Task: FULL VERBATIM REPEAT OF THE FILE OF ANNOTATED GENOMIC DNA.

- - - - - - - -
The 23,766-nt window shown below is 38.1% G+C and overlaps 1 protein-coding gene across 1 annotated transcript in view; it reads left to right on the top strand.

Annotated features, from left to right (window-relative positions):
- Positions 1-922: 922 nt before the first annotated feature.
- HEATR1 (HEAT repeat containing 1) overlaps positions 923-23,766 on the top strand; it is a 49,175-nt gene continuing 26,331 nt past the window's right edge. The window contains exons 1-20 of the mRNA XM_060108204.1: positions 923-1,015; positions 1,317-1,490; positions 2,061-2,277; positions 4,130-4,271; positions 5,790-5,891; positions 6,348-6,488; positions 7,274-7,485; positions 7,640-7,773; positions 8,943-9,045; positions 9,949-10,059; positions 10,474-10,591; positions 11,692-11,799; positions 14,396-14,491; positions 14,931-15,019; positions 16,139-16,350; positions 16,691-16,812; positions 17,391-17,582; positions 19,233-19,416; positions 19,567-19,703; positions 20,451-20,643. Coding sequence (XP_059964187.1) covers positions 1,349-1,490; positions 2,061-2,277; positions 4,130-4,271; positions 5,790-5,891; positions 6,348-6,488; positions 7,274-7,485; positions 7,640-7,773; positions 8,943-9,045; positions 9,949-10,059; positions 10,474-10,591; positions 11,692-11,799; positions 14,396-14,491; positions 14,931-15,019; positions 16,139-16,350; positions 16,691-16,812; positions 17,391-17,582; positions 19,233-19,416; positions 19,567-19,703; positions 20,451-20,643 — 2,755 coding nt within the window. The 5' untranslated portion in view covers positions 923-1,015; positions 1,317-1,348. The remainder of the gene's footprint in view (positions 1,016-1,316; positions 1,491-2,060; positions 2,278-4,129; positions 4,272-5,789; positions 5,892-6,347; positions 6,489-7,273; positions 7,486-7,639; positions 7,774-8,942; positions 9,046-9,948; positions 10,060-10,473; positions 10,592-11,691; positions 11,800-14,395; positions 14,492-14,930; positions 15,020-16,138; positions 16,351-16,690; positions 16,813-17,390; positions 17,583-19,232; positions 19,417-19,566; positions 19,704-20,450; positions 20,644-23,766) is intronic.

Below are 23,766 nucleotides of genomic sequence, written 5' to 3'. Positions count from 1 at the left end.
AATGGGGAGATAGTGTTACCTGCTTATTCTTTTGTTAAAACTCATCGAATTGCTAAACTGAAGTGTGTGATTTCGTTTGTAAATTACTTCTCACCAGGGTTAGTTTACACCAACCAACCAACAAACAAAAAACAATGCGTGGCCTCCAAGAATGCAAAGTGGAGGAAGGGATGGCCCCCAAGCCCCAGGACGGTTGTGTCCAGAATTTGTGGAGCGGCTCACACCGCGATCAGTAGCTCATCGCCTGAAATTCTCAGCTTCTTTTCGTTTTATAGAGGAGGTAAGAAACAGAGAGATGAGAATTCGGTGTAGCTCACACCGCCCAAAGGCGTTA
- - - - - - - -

The 23,766-nt window shown below is 38.1% G+C and overlaps 1 protein-coding gene across 1 annotated transcript in view; it reads left to right on the top strand.

Annotated features, from left to right (window-relative positions):
- Positions 1-922: 922 nt before the first annotated feature.
- HEATR1 (HEAT repeat containing 1) overlaps positions 923-23,766 on the top strand; it is a 49,175-nt gene continuing 26,331 nt past the window's right edge. The window contains exons 1-20 of the mRNA XM_060108204.1: positions 923-1,015; positions 1,317-1,490; positions 2,061-2,277; positions 4,130-4,271; positions 5,790-5,891; positions 6,348-6,488; positions 7,274-7,485; positions 7,640-7,773; positions 8,943-9,045; positions 9,949-10,059; positions 10,474-10,591; positions 11,692-11,799; positions 14,396-14,491; positions 14,931-15,019; positions 16,139-16,350; positions 16,691-16,812; positions 17,391-17,582; positions 19,233-19,416; positions 19,567-19,703; positions 20,451-20,643. Coding sequence (XP_059964187.1) covers positions 1,349-1,490; positions 2,061-2,277; positions 4,130-4,271; positions 5,790-5,891; positions 6,348-6,488; positions 7,274-7,485; positions 7,640-7,773; positions 8,943-9,045; positions 9,949-10,059; positions 10,474-10,591; positions 11,692-11,799; positions 14,396-14,491; positions 14,931-15,019; positions 16,139-16,350; positions 16,691-16,812; positions 17,391-17,582; positions 19,233-19,416; positions 19,567-19,703; positions 20,451-20,643 — 2,755 coding nt within the window. The 5' untranslated portion in view covers positions 923-1,015; positions 1,317-1,348. The remainder of the gene's footprint in view (positions 1,016-1,316; positions 1,491-2,060; positions 2,278-4,129; positions 4,272-5,789; positions 5,892-6,347; positions 6,489-7,273; positions 7,486-7,639; positions 7,774-8,942; positions 9,046-9,948; positions 10,060-10,473; positions 10,592-11,691; positions 11,800-14,395; positions 14,492-14,930; positions 15,020-16,138; positions 16,351-16,690; positions 16,813-17,390; positions 17,583-19,232; positions 19,417-19,566; positions 19,704-20,450; positions 20,644-23,766) is intronic.

Below are 23,766 nucleotides of genomic sequence, written 5' to 3'. Positions count from 1 at the left end.
AATGGGGAGATAGTGTTACCTGCTTATTCTTTTGTTAAAACTCATCGAATTGCTAAACTGAAGTGTGTGATTTCGTTTGTAAATTACTTCTCACCAGGGTTAGTTTACACCAACCAACCAACAAACAAAAAACAATGCGTGGCCTCCAAGAATGCAAAGTGGAGGAAGGGATGGCCCCCAAGCCCCAGGACGGTTGTGTCCAGAATTTGTGGAGCGGCTCACACCGCGATCAGTAGCTCATCGCCTGAAATTCTCAGCTTCTTTTCGTTTTATAGAGGAGGTAAGAAACAGAGAGATGAGAATTCGGTGTAGCTCACACCGCCCAAAGGCGTTA